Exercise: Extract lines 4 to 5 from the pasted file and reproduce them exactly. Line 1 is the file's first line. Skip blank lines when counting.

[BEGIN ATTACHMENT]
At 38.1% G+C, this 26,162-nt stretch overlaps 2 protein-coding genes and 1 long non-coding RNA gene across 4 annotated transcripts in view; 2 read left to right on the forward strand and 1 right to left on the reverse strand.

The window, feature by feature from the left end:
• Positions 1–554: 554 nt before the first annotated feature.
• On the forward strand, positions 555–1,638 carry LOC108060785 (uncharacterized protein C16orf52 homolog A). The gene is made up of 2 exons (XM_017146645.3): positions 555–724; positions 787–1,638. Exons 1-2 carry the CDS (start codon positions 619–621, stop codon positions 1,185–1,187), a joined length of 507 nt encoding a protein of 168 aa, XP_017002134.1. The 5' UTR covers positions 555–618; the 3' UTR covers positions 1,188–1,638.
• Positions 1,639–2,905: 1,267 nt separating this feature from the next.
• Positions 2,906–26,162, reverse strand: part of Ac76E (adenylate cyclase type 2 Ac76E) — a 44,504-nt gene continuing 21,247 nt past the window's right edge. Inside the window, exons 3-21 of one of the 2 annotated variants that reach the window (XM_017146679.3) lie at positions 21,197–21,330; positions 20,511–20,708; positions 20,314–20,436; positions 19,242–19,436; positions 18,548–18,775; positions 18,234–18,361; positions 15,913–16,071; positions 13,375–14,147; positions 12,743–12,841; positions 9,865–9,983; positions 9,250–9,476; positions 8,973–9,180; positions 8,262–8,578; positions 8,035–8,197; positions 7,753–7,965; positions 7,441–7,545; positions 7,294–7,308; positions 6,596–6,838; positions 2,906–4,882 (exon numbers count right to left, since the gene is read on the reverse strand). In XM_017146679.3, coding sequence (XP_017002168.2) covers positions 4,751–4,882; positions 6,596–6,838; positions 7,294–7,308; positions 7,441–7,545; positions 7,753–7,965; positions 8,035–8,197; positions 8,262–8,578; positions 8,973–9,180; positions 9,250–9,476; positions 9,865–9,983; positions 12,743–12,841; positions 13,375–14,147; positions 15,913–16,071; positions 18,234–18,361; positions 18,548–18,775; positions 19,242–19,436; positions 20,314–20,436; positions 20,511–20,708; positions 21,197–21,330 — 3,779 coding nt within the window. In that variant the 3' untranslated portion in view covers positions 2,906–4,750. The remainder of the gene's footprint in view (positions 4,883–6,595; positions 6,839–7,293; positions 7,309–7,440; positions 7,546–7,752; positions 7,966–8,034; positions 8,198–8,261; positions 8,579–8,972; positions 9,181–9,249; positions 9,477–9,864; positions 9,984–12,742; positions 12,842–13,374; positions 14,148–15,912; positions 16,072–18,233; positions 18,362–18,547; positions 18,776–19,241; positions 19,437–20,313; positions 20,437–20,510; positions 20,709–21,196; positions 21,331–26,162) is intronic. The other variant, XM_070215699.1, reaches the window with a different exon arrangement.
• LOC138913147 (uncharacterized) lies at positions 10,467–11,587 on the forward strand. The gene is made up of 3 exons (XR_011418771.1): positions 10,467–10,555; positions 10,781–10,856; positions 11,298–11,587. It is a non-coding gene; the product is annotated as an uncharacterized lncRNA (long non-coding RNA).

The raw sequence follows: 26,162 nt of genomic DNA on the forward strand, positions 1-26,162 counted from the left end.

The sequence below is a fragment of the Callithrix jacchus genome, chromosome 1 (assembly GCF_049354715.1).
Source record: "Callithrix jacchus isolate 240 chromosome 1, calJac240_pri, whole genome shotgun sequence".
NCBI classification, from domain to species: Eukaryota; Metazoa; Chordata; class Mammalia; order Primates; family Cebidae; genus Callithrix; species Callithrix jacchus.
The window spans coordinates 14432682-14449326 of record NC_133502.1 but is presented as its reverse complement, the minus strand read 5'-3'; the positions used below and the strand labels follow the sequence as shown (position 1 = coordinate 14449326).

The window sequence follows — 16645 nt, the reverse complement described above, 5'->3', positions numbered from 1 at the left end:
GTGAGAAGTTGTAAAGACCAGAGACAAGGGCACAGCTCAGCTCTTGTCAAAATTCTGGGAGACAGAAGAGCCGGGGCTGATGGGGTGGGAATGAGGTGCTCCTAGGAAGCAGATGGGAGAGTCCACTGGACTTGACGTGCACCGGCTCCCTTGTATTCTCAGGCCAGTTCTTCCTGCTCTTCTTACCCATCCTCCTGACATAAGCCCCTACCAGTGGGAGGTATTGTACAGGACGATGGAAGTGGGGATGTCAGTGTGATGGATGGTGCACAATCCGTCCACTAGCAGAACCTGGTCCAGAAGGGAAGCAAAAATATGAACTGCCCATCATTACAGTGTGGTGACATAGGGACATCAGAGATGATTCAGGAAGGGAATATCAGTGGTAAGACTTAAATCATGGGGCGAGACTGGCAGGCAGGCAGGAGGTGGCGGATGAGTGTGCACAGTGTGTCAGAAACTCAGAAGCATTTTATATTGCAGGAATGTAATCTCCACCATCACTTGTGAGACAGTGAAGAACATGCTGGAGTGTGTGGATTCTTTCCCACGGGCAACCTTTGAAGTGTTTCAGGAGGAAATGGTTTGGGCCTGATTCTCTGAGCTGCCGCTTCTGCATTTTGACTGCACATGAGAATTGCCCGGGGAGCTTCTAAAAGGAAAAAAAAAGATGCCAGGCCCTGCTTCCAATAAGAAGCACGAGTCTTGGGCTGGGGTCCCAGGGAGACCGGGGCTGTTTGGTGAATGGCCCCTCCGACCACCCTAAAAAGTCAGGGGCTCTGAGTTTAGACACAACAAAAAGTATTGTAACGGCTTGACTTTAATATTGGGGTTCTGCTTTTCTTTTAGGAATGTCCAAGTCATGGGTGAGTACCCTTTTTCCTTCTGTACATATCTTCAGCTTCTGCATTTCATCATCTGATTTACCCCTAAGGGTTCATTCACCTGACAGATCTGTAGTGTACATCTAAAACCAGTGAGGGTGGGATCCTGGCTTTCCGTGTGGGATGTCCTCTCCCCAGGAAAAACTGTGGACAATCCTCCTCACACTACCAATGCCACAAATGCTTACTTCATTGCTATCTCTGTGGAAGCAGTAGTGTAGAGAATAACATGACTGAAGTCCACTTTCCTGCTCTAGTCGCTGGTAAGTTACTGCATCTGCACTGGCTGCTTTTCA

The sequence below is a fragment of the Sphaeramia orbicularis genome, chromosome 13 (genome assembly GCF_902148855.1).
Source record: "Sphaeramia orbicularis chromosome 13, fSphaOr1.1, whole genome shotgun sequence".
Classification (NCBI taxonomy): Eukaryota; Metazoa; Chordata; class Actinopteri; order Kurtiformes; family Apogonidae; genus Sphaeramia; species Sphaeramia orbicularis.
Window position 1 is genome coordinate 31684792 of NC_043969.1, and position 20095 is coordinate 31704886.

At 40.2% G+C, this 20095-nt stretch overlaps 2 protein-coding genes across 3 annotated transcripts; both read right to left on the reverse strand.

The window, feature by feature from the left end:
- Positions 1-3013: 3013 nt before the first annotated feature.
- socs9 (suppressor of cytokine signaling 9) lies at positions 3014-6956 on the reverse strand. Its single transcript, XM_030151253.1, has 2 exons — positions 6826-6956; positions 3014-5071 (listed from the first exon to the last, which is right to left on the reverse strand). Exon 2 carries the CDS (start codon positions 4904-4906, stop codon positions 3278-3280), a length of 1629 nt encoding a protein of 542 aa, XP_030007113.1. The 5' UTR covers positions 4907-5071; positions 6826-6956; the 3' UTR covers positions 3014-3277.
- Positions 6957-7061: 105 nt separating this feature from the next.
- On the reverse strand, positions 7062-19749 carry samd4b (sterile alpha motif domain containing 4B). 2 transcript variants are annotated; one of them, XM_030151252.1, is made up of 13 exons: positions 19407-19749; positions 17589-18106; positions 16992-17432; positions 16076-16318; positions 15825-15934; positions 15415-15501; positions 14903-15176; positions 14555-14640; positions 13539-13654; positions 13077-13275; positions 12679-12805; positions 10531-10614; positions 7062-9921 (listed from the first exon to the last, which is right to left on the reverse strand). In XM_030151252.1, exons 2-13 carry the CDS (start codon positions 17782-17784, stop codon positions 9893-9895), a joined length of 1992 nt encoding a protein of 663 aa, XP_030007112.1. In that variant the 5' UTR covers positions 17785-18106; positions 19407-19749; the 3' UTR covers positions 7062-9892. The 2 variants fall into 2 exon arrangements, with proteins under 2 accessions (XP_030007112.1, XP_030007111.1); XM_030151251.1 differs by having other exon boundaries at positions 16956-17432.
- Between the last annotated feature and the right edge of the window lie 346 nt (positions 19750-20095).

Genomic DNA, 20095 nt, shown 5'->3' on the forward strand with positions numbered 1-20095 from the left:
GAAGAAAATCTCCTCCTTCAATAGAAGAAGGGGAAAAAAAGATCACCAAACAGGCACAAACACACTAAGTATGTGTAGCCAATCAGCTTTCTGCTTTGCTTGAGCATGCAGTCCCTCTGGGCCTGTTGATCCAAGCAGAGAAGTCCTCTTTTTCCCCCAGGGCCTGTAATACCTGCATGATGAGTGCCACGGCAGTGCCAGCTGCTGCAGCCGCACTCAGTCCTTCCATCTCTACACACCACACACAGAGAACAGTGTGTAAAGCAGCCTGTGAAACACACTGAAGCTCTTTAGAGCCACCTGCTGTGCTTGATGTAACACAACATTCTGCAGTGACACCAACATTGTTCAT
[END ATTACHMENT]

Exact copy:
• On the forward strand, positions 555–1,638 carry LOC108060785 (uncharacterized protein C16orf52 homolog A). The gene is made up of 2 exons (XM_017146645.3): positions 555–724; positions 787–1,638. Exons 1-2 carry the CDS (start codon positions 619–621, stop codon positions 1,185–1,187), a joined length of 507 nt encoding a protein of 168 aa, XP_017002134.1. The 5' UTR covers positions 555–618; the 3' UTR covers positions 1,188–1,638.
• Positions 1,639–2,905: 1,267 nt separating this feature from the next.